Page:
Well, that’s precisely what repentance is. It is a spiritual about-face, so that if you are headed this way in the direction of a particular sin or sinful lifestyle, you do a 180 and head in the opposite direction. It is a rejection of one’s own will and a total submission to God’s will. It is saying yes to him and no to the world.
Now it’s quite possible that some of you are thinking – “I understand what you’re saying, Pastor Meyer, but boy, that’s sure a lot easier said than done.” And you know what? You’re right. That’s why we need to also understand that true repentance, like true saving faith, is not something that we can somehow magically conjure up on our own. Just like the Bible says “No one can say, ‘Jesus is Lord,’ except by the Holy Spirit,” so also no one can totally and absolutely turn from their sins without the aid and assistance of that same Holy Spirit. That’s why I cannot emphasize enough how important it is that we spend as much time as possible in God’s presence, whether it’s worshiping him in a public service like this or studying his Word in a Bible class or having family devotions in our home or reading the Bible on our own. Because the more we immerse ourselves in his presence and the more we saturate ourselves with him and his Word, the more influence the Holy Spirit is going to have over us and the more we are going to love the things that he loves and hate the things that he hates. And the easier we will find it to turn away from our sins and live the kind of lives that he wants us to live.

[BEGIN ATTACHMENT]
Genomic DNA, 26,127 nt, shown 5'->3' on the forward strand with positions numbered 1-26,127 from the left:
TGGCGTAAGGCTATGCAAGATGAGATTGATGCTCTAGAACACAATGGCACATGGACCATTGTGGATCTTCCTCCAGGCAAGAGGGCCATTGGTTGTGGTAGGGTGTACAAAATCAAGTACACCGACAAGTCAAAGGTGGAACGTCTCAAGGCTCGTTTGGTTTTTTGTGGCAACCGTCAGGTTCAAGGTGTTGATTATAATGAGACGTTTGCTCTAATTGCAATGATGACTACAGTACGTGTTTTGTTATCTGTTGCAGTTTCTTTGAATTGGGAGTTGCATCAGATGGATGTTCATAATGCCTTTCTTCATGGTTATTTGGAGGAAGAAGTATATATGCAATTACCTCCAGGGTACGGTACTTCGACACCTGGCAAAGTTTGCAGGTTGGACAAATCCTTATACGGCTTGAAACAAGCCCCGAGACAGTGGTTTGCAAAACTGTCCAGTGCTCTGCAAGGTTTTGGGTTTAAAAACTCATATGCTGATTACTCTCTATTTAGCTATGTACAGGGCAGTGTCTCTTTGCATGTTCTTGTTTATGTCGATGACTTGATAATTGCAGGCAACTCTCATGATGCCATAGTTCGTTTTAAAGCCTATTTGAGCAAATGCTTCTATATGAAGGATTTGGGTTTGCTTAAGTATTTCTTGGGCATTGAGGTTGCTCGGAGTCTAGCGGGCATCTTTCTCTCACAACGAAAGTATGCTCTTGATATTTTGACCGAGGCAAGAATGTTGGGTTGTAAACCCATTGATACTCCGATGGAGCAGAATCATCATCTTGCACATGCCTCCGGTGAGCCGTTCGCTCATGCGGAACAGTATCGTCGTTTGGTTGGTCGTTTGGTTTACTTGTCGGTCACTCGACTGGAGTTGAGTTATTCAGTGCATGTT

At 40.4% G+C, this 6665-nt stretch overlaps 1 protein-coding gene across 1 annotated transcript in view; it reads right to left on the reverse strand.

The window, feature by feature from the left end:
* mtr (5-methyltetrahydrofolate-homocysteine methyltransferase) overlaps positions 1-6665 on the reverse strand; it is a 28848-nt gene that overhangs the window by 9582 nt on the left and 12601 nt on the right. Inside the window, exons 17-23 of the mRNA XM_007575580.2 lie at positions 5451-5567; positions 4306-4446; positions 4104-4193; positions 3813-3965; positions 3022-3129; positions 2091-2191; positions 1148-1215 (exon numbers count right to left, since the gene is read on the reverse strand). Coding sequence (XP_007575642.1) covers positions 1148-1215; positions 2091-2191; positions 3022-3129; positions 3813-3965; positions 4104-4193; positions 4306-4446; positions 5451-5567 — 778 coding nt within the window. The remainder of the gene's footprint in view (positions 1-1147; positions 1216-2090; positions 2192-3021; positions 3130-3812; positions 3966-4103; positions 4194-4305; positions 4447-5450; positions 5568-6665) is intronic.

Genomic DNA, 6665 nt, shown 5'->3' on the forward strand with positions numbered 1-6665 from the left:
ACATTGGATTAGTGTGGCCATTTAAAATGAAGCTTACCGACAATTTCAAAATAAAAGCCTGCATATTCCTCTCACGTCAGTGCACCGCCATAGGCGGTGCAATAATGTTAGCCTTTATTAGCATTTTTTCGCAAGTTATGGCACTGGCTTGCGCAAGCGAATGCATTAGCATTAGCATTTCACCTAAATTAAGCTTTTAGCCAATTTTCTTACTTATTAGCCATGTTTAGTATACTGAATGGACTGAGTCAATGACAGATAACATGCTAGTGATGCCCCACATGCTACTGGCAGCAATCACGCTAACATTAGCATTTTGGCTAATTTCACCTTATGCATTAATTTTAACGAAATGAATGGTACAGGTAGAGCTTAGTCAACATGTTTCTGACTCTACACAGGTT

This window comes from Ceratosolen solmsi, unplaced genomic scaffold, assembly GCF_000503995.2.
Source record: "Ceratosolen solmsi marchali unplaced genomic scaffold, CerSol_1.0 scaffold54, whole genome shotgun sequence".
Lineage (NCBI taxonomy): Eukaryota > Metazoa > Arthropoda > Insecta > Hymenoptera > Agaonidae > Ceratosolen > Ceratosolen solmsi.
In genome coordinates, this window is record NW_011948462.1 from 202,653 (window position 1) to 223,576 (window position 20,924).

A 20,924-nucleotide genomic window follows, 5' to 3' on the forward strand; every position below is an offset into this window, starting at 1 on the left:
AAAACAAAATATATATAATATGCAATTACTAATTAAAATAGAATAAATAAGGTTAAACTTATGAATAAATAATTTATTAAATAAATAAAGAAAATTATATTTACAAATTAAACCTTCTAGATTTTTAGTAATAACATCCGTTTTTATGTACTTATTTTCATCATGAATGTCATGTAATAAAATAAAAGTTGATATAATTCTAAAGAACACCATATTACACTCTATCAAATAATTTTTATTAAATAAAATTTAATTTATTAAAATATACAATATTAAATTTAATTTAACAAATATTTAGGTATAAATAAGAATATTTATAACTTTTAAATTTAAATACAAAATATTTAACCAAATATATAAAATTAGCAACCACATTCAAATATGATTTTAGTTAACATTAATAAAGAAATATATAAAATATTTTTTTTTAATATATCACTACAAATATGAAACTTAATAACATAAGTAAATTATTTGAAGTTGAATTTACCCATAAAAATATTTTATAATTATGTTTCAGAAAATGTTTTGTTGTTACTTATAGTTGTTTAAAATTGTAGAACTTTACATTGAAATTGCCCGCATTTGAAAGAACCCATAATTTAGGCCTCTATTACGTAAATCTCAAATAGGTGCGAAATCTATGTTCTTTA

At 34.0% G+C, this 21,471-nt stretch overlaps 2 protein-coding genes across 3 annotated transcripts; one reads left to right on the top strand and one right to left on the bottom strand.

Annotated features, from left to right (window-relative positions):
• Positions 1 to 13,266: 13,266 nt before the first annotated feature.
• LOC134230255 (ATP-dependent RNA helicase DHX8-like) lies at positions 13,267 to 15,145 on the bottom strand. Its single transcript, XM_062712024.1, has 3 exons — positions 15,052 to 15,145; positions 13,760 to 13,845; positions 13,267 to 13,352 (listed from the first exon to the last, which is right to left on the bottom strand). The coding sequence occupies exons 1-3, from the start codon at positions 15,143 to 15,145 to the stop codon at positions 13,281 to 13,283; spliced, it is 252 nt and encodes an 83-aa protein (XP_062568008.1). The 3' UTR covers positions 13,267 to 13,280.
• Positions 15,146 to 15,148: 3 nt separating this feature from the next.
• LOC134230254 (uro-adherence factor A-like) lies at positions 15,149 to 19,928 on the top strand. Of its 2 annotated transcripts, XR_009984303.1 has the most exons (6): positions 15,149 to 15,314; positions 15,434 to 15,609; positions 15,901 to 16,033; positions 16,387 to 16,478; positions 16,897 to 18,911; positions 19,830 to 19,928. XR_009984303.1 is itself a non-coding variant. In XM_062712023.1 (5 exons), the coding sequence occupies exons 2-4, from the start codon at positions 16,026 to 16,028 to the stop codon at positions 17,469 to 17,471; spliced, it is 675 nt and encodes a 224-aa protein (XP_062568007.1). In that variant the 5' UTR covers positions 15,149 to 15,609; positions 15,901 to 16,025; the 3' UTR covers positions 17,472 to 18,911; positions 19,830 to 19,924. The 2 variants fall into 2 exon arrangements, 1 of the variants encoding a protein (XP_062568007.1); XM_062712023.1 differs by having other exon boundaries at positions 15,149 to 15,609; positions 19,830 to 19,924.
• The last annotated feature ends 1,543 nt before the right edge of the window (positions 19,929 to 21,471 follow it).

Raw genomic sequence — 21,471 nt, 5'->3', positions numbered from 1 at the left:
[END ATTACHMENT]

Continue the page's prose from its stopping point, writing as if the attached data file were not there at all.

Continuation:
Now, does that mean we’ll be perfect? Oh, how I wish I could say that it did. But you know better than that. Until we enter the perfection of heaven, we will struggle here on this earth. We will have to do battle with the devil and his demon hosts, as well as the world around us and our own sinful flesh. Many of those battles we’ll win with God’s help. But some of them, sadly, we will lose. And those are the times that we need to flee to the cross. Those are the times that we need to pick ourselves up out of the pigpens we’ve gotten ourselves into and head back to the Father’s house, just like the prodigal son did. Those are the times that we need to hear and take to heart the precious promises of God who assures us that “the blood of Jesus, his Son, purifies us from all sin.”
So how about it, my friends? Is it time for you to do an about-face in your life? Is there some pet sin that you’ve been holding onto for far too long? Is that sin interfering in your relationship with the One who loved you enough to die for you? Is it making you feel distant from him? Is it causing you to give a poor witness to your faith when people see you caught up in it? If so, there’s no better time than the present and there’s no better season than Lent to do something about it, to take that sin to the foot of the cross and allow the precious blood of your Savior to cover it and cleanse you of it once and for all. And when you leave that cross, I suggest you do 2 things: First, leave your sin there. By all means, don’t pick it up and carry it around with you anymore because once God has forgiven it, he’s forgotten it. It no longer exists as far as he is concerned, so there’s no reason for you to hang on to it. And secondly, when you leave the cross, leave with a heart full of joy knowing that you have a God who is willing to give you a second chance, a new beginning, a fresh start. And thus discover for yourself why repentance, this wonderful medicine for the soul, is part of God’s prescription for your life. Amen.